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Airline consolidation and the distribution of traffic between primary and secondary hubs

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  • Bilotkach, Volodymyr
  • Fageda, Xavier
  • Flores-Fillol, Ricardo

Abstract

Several airline consolidation events have recently been completed both in Europe and in the United States. The model we develop considers two airlines operating hub-and-spoke networks, using different hubs to connect the same spoke airports. We assume the airlines to be vertically differentiated, which allows us to distinguish between primary and secondary hubs. We conclude that this differentiation in air services becomes more accentuated after consolidation, with an increased number of flights being channeled through the primary hub. However, congestion can act as a brake on the concentration of flight frequency in the primary hub following consolidation. Our empirical application involves an analysis of Delta's network following its merger with Northwest. We find evidence consistent with an increase in the importance of Delta's primary hubs at the expense of its secondary airports. We also find some evidence suggesting that the carrier chooses to divert traffic away from those hub airports that were more prone to delays prior to the merger, in particular New York's JFK airport.

Suggested Citation

  • Bilotkach, Volodymyr & Fageda, Xavier & Flores-Fillol, Ricardo, 2013. "Airline consolidation and the distribution of traffic between primary and secondary hubs," Regional Science and Urban Economics, Elsevier, vol. 43(6), pages 951-963.
  • Handle: RePEc:eee:regeco:v:43:y:2013:i:6:p:951-963
    DOI: 10.1016/j.regsciurbeco.2013.09.013
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    References listed on IDEAS

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    Cited by:

    1. Bilotkach, Volodymyr & Lakew, Paulos Ashebir, 2014. "On sources of market power in the airline industry: Panel data evidence from the US airports," Transportation Research Part A: Policy and Practice, Elsevier, vol. 59(C), pages 288-305.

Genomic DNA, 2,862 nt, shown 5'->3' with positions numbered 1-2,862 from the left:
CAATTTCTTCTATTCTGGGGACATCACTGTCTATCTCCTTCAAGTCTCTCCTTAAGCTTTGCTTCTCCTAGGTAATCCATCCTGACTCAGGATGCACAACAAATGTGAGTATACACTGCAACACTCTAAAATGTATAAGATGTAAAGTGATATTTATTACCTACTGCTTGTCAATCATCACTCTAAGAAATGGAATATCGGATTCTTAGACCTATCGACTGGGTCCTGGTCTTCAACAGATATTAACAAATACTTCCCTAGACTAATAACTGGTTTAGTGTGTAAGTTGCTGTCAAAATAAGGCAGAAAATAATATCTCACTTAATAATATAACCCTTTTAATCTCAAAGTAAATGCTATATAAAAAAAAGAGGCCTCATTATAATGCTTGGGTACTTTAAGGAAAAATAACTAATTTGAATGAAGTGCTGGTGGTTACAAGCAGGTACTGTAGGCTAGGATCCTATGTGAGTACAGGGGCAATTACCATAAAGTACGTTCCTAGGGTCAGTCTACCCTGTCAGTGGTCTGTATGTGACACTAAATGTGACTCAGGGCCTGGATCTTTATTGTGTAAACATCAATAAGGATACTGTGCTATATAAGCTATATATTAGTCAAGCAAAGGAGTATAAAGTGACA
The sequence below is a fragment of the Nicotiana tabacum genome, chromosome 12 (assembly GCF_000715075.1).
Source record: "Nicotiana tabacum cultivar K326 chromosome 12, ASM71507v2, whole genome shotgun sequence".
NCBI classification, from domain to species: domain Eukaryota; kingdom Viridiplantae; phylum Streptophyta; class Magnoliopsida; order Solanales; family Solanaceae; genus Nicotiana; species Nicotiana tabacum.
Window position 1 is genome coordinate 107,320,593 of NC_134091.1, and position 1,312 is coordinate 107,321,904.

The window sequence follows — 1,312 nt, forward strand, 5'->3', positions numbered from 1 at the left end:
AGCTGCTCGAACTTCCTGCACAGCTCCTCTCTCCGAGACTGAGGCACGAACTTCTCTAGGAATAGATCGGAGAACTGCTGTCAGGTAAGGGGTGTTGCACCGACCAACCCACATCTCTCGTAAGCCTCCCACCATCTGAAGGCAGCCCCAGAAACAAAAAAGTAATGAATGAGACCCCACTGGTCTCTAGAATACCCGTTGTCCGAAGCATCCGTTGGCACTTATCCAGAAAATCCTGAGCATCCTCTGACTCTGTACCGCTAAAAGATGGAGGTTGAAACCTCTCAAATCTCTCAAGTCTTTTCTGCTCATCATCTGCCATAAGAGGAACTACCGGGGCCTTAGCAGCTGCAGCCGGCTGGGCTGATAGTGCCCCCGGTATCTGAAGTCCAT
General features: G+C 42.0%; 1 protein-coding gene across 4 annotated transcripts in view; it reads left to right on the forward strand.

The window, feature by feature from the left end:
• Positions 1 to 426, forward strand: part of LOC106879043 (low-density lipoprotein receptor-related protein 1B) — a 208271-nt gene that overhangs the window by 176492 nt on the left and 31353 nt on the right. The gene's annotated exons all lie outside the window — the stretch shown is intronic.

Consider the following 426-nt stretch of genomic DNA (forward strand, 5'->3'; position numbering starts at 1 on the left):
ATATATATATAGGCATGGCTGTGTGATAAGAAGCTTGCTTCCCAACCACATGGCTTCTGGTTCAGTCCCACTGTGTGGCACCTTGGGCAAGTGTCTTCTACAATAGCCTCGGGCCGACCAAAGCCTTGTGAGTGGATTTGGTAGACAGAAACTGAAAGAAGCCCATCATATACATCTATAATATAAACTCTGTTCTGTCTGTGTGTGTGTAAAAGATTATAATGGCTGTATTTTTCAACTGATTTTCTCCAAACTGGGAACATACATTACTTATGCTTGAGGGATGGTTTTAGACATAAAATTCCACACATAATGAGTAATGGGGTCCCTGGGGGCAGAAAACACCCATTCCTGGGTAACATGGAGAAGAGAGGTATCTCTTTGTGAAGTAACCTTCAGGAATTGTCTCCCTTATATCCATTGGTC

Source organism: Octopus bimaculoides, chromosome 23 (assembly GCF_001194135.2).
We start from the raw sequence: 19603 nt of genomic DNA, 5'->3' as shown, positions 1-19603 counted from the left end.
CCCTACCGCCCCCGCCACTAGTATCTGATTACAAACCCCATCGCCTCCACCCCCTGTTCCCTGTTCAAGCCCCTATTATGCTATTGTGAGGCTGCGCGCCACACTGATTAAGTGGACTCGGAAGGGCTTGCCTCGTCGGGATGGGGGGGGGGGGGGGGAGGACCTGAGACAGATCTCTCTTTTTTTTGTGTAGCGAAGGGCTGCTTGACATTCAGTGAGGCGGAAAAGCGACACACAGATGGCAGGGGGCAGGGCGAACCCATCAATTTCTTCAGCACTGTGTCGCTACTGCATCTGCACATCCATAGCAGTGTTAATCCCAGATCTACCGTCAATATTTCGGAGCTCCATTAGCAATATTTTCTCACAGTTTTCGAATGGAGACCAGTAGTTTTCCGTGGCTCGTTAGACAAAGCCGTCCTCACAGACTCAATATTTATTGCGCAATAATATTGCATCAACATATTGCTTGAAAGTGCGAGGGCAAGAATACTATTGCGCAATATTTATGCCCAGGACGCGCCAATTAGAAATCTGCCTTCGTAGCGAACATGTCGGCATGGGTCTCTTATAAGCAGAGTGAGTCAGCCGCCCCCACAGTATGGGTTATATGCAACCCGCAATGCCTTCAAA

2. Fageda, Xavier, 2014. "What hurts the dominant airlines at hub airports?," Transportation Research Part E: Logistics and Transportation Review, Elsevier, vol. 70(C), pages 177-189.
    3. Vaze, Vikrant & Luo, Tian & Harder, Reed, 2017. "Impacts of airline mergers on passenger welfare," Transportation Research Part E: Logistics and Transportation Review, Elsevier, vol. 101(C), pages 130-154.
    4. Fageda, Xavier & Flores-Fillol, Ricardo, 2016. "How do airlines react to airport congestion? The role of networks," Regional Science and Urban Economics, Elsevier, vol. 56(C), pages 73-81.
    5. Bilotkach, Volodymyr & Hüschelrath, Kai, 2015. "Balancing competition and cooperation: Evidence from transatlantic airline markets," ZEW Discussion Papers 15-059, ZEW - Zentrum für Europäische Wirtschaftsforschung / Center for European Economic Research.

    More about this item

    Keywords

    Primary hub; Secondary hub; Airport congestion; Airline consolidation; Airline networks;

    JEL classification:

    • D43 - Microeconomics - - Market Structure, Pricing, and Design - - - Oligopoly and Other Forms of Market Imperfection
    • L13 - Industrial Organization - - Market Structure, Firm Strategy, and Market Performance - - - Oligopoly and Other Imperfect Markets
    • L40 - Industrial Organization - - Antitrust Issues and Policies - - - General
    • L93 - Industrial Organization - - Industry Studies: Transportation and Utilities - - - Air Transportation
    • R4 - Urban, Rural, Regional, Real Estate, and Transportation Economics - - Transportation Economics

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